Health Information Technology: The Time Is Now

By September 12, 2006General

In several weeks, lawmakers will conclude their work and return home to campaign for the November elections. But before doing so, there are three issues of great importance to America’s manufacturing community on which it should act.

One extremely important priority is to open more areas of the Outer Continental Shelf (OCS) to environmentally sound energy exploration and development, as I have written about in this column before. A second priority is to extend and enhance the R&D credit, which expired last December 31. These bills are extremely important to the millions of people who make things in America and to the health of our economy.

But there is also a third important priority that deserves action before the end of the 109th Congress – health information technology, or health IT. The rising cost of health care is a national crisis, borne primarily by business, and a big part of the problem is that the system is paper based, highly-inefficient and prone to error. Surveys of our members consistently show health care costs as one of their greatest challenges.

The House in July passed H.R. 4175, the Health Information Technology Promotion Act. The bill must be reconciled with similar legislation that passed the Senate in 2005 (S. 1418). These bills would establish a national strategy for facilitating health IT, which along with value-based purchasing incentives, could help drive improvements in the quality of care, increased efficiency, greater interoperability and ultimately, more affordable health care. While we believe the best solutions on health IT will come from the private sector, this legislation is needed to facilitate those solutions.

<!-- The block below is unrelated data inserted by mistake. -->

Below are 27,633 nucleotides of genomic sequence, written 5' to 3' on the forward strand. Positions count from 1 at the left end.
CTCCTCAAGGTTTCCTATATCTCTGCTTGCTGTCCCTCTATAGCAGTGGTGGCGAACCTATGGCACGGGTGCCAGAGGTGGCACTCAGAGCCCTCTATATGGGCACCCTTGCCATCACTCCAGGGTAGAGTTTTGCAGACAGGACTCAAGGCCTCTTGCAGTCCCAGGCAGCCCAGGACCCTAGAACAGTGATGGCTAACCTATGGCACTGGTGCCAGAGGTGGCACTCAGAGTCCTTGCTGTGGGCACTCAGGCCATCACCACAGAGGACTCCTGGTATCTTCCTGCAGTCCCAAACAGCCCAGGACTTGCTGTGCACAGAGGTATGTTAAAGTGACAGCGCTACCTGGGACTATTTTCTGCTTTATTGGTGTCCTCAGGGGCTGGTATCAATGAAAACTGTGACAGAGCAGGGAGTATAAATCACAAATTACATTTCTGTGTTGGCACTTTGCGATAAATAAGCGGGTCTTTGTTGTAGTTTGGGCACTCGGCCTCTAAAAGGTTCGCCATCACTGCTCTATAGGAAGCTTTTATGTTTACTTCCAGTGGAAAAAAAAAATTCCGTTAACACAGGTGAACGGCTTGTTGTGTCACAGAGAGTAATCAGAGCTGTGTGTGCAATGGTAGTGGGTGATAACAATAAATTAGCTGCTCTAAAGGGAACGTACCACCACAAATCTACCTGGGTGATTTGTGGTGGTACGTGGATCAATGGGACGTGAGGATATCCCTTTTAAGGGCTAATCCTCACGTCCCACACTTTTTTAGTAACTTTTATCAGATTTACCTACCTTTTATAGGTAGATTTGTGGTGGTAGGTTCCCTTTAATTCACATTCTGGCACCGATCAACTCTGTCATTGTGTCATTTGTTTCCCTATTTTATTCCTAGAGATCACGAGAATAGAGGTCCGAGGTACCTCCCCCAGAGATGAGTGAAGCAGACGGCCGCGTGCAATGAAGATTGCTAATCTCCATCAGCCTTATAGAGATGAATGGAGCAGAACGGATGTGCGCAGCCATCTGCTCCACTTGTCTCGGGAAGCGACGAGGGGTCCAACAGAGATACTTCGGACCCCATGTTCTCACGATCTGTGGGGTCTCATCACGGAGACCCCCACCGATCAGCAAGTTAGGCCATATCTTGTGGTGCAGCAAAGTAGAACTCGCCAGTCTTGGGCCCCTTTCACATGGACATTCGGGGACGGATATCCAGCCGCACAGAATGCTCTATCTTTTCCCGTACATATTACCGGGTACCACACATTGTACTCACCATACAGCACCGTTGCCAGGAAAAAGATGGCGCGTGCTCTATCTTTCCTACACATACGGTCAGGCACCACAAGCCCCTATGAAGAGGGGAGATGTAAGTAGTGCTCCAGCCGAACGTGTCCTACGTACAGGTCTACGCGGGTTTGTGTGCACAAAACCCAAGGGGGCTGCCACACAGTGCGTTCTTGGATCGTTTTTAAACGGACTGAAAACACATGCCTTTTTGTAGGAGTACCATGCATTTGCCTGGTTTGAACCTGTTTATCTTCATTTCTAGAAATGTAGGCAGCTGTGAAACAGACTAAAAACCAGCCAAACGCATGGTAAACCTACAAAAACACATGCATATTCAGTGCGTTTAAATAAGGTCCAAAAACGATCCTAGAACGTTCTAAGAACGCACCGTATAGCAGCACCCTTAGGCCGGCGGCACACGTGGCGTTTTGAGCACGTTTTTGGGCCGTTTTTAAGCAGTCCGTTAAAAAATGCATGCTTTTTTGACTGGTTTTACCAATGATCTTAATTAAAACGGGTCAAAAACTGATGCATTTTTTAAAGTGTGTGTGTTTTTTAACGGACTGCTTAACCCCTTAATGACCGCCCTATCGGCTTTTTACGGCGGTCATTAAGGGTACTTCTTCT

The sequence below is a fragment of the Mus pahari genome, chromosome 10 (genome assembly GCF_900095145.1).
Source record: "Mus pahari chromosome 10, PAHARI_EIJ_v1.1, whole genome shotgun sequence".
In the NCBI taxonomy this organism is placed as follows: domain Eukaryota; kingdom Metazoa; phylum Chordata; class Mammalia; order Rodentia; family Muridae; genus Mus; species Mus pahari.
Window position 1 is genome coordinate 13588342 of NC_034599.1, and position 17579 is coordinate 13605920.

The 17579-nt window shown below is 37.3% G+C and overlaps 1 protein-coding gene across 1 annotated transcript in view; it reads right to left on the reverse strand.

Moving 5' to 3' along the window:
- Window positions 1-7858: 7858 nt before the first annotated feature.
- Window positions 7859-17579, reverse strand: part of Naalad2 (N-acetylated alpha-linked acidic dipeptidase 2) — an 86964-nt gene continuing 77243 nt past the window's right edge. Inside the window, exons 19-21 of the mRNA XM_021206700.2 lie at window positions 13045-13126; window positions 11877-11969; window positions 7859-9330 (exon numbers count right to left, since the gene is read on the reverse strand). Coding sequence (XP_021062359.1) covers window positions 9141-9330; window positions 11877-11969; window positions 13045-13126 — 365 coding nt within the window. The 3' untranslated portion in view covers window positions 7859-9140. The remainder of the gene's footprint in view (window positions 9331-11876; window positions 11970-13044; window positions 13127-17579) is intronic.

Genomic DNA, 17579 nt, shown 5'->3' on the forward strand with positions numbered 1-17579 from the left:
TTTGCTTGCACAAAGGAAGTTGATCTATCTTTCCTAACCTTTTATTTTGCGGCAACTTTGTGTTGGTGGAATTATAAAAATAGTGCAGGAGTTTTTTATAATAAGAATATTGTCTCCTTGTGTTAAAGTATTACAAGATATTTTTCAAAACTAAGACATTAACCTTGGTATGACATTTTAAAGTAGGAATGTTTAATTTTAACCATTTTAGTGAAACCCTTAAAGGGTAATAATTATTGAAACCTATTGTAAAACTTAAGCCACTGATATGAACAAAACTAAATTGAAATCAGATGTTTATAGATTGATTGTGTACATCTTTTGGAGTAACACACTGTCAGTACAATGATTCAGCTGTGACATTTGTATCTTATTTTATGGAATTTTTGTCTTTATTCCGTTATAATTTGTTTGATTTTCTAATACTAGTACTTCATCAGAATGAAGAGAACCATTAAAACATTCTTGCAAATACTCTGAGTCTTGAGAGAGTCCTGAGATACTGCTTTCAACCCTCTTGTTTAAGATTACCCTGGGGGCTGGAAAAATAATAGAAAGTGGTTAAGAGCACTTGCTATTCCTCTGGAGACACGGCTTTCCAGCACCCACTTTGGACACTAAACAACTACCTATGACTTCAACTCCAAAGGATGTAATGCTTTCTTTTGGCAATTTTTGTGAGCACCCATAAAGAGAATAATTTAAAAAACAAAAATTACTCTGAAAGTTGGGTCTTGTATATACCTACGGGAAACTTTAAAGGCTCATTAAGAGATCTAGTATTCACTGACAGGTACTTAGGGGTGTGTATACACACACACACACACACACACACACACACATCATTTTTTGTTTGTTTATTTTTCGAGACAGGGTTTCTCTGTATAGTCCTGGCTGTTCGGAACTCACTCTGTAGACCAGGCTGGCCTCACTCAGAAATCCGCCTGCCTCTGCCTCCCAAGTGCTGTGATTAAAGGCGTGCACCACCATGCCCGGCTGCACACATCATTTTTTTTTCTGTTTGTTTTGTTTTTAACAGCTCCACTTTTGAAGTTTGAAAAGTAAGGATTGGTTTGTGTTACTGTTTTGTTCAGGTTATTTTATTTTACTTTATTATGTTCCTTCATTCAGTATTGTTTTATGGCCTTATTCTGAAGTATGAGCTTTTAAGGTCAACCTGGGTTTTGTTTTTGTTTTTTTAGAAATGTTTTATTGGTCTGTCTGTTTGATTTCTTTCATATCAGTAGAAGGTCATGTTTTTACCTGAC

I urge Congress to name conferees and to make it a priority to consolidate these two measures into a single bill that can be presented to President Bush for his signature.

Manufacturers learned long ago that technology can serve as a catalyst towards greater integration, higher efficiencies and zero tolerance for error. Health information technology will lower health costs, improve health care delivery, increase access to health care trends and create a more transparent marketplace for business and individual purchasers in order to develop an increasingly consumer-directed health care system.